This section will quickly guide you through the basics of the Aggregations framework and some of its available classes. We also will implement a first base example.

Aggregations and Map Interfaces

Aggregations are available on both types of map interfaces, com.hazelcast.core.IMap and com.hazelcast .core.MultiMap, using the aggregate methods. Two overloaded methods are available that customize resource management of the underlying MapReduce framework by supplying a custom configured com.hazelcast.mapreduce.JobTracker instance. To find out how to configure the MapReduce framework, please see the Configuring JobTracker. We will later see another way to configure the automatically used MapReduce framework if no special JobTracker is supplied.

Aggregations and Java

To make Aggregations more convenient to use and future proof, the API is heavily optimized for Java 8 and future versions. The API is still fully compatible with any Java version Hazelcast supports (Java 6 and Java 7). The biggest difference is how you work with the Java generics: on Java 6 and 7, the process to resolve generics is not as strong as on Java 8 and future Java versions. In addition, the whole Aggregations API has full Java 8 Project Lambda (or Closure, JSR 335) support.

For illustration of the differences in Java 6 and 7 in comparison to Java 8, we will have a quick look at code examples for both. After that, we will focus on using Java 8 syntax to keep examples short and easy to understand, and we will see some hints about what the code looks like in Java 6 or 7.

The first example will produce the sum of some int values stored in a Hazelcast IMap. This example does not use much of the functionality of the Aggregations framework, but it will show the main difference.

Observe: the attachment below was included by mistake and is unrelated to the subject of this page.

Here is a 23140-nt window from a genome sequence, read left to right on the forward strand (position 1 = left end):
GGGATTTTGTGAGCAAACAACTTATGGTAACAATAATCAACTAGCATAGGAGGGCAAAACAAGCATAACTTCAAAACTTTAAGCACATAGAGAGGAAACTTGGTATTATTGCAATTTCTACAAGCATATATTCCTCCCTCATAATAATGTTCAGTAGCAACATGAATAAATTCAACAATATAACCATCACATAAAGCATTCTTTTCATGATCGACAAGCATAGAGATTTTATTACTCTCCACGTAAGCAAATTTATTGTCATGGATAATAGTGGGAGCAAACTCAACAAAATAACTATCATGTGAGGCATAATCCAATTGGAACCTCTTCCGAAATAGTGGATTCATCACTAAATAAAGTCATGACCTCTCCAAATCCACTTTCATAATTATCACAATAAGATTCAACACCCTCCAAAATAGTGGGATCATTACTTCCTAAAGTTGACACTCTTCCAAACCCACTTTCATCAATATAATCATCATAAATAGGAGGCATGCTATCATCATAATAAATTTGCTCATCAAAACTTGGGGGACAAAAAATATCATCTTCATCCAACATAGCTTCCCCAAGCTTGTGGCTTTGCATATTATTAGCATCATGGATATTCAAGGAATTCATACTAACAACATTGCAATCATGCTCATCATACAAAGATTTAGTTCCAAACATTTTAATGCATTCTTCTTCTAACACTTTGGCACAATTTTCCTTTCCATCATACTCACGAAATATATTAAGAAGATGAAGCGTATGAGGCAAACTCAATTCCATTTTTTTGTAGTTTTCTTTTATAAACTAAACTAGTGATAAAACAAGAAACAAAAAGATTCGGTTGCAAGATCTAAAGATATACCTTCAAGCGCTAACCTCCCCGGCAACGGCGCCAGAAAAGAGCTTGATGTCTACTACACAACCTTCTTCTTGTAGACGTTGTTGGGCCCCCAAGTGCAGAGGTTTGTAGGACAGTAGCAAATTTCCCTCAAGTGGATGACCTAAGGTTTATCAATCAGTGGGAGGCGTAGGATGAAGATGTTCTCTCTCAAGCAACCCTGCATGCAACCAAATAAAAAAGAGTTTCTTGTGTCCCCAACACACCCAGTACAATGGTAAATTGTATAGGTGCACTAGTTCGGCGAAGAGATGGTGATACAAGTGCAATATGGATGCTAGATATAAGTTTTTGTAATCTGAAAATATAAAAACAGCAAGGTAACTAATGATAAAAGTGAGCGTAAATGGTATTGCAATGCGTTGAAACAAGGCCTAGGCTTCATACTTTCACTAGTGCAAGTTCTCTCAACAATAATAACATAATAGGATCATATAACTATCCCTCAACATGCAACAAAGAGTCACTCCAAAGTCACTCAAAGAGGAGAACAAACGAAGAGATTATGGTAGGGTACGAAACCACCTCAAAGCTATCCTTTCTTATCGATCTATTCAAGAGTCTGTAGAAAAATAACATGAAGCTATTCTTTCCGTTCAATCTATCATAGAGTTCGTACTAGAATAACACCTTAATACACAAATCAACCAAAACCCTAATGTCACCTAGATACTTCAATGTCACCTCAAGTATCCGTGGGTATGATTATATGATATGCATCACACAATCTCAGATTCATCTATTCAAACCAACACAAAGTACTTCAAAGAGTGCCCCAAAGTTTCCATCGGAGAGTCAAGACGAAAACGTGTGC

IMap<String, Integer> personAgeMapping = hazelcastInstance.getMap( "person-age" );
for ( int i = 0; i < 1000; i++ ) {
  String lastName = RandomUtil.randomLastName();
  int age = RandomUtil.randomAgeBetween( 20, 80 );
  personAgeMapping.put( lastName, Integer.valueOf( age ) );

With our demo data prepared, we can see how to produce the sums in different Java versions.

Aggregations and Java 6 or Java 7

Since Java 6 and 7 are not as strong on resolving generics as Java 8, you need to be a bit more verbose with the code you write. You might also consider using raw types but breaking the type safety to ease this process.

For a short introduction on what the following code example means, look at the source code comments. We will later dig deeper into the different options.

// No filter applied, select all entries
Supplier<String, Integer, Integer> supplier = Supplier.all();
// Choose the sum aggregation
Aggregation<String, Integer, Integer> aggregation = Aggregations.integerSum();
// Execute the aggregation
int sum = personAgeMapping.aggregate( supplier, aggregation );

Aggregations and Java 8

With Java 8, the Aggregations API looks simpler because Java 8 can resolve the generic parameters for us. That means the above lines of Java 6/7 example code will end up in just one easy line on Java 8.

int sum = personAgeMapping.aggregate( Supplier.all(), Aggregations.integerSum() );

Aggregations and the MapReduce Framework

As mentioned before, the Aggregations implementation is based on the Hazelcast MapReduce framework and therefore you might find overlaps in their APIs. One overload of the aggregate method can be supplied with a JobTracker, which is part of the MapReduce framework.

If you implement your own aggregations, you will use a mixture of the Aggregations and the MapReduce API. If you do so, e.g., to make the life of colleagues easier, please read the Implementing Aggregations section.

For the full MapReduce documentation please see the MapReduce section.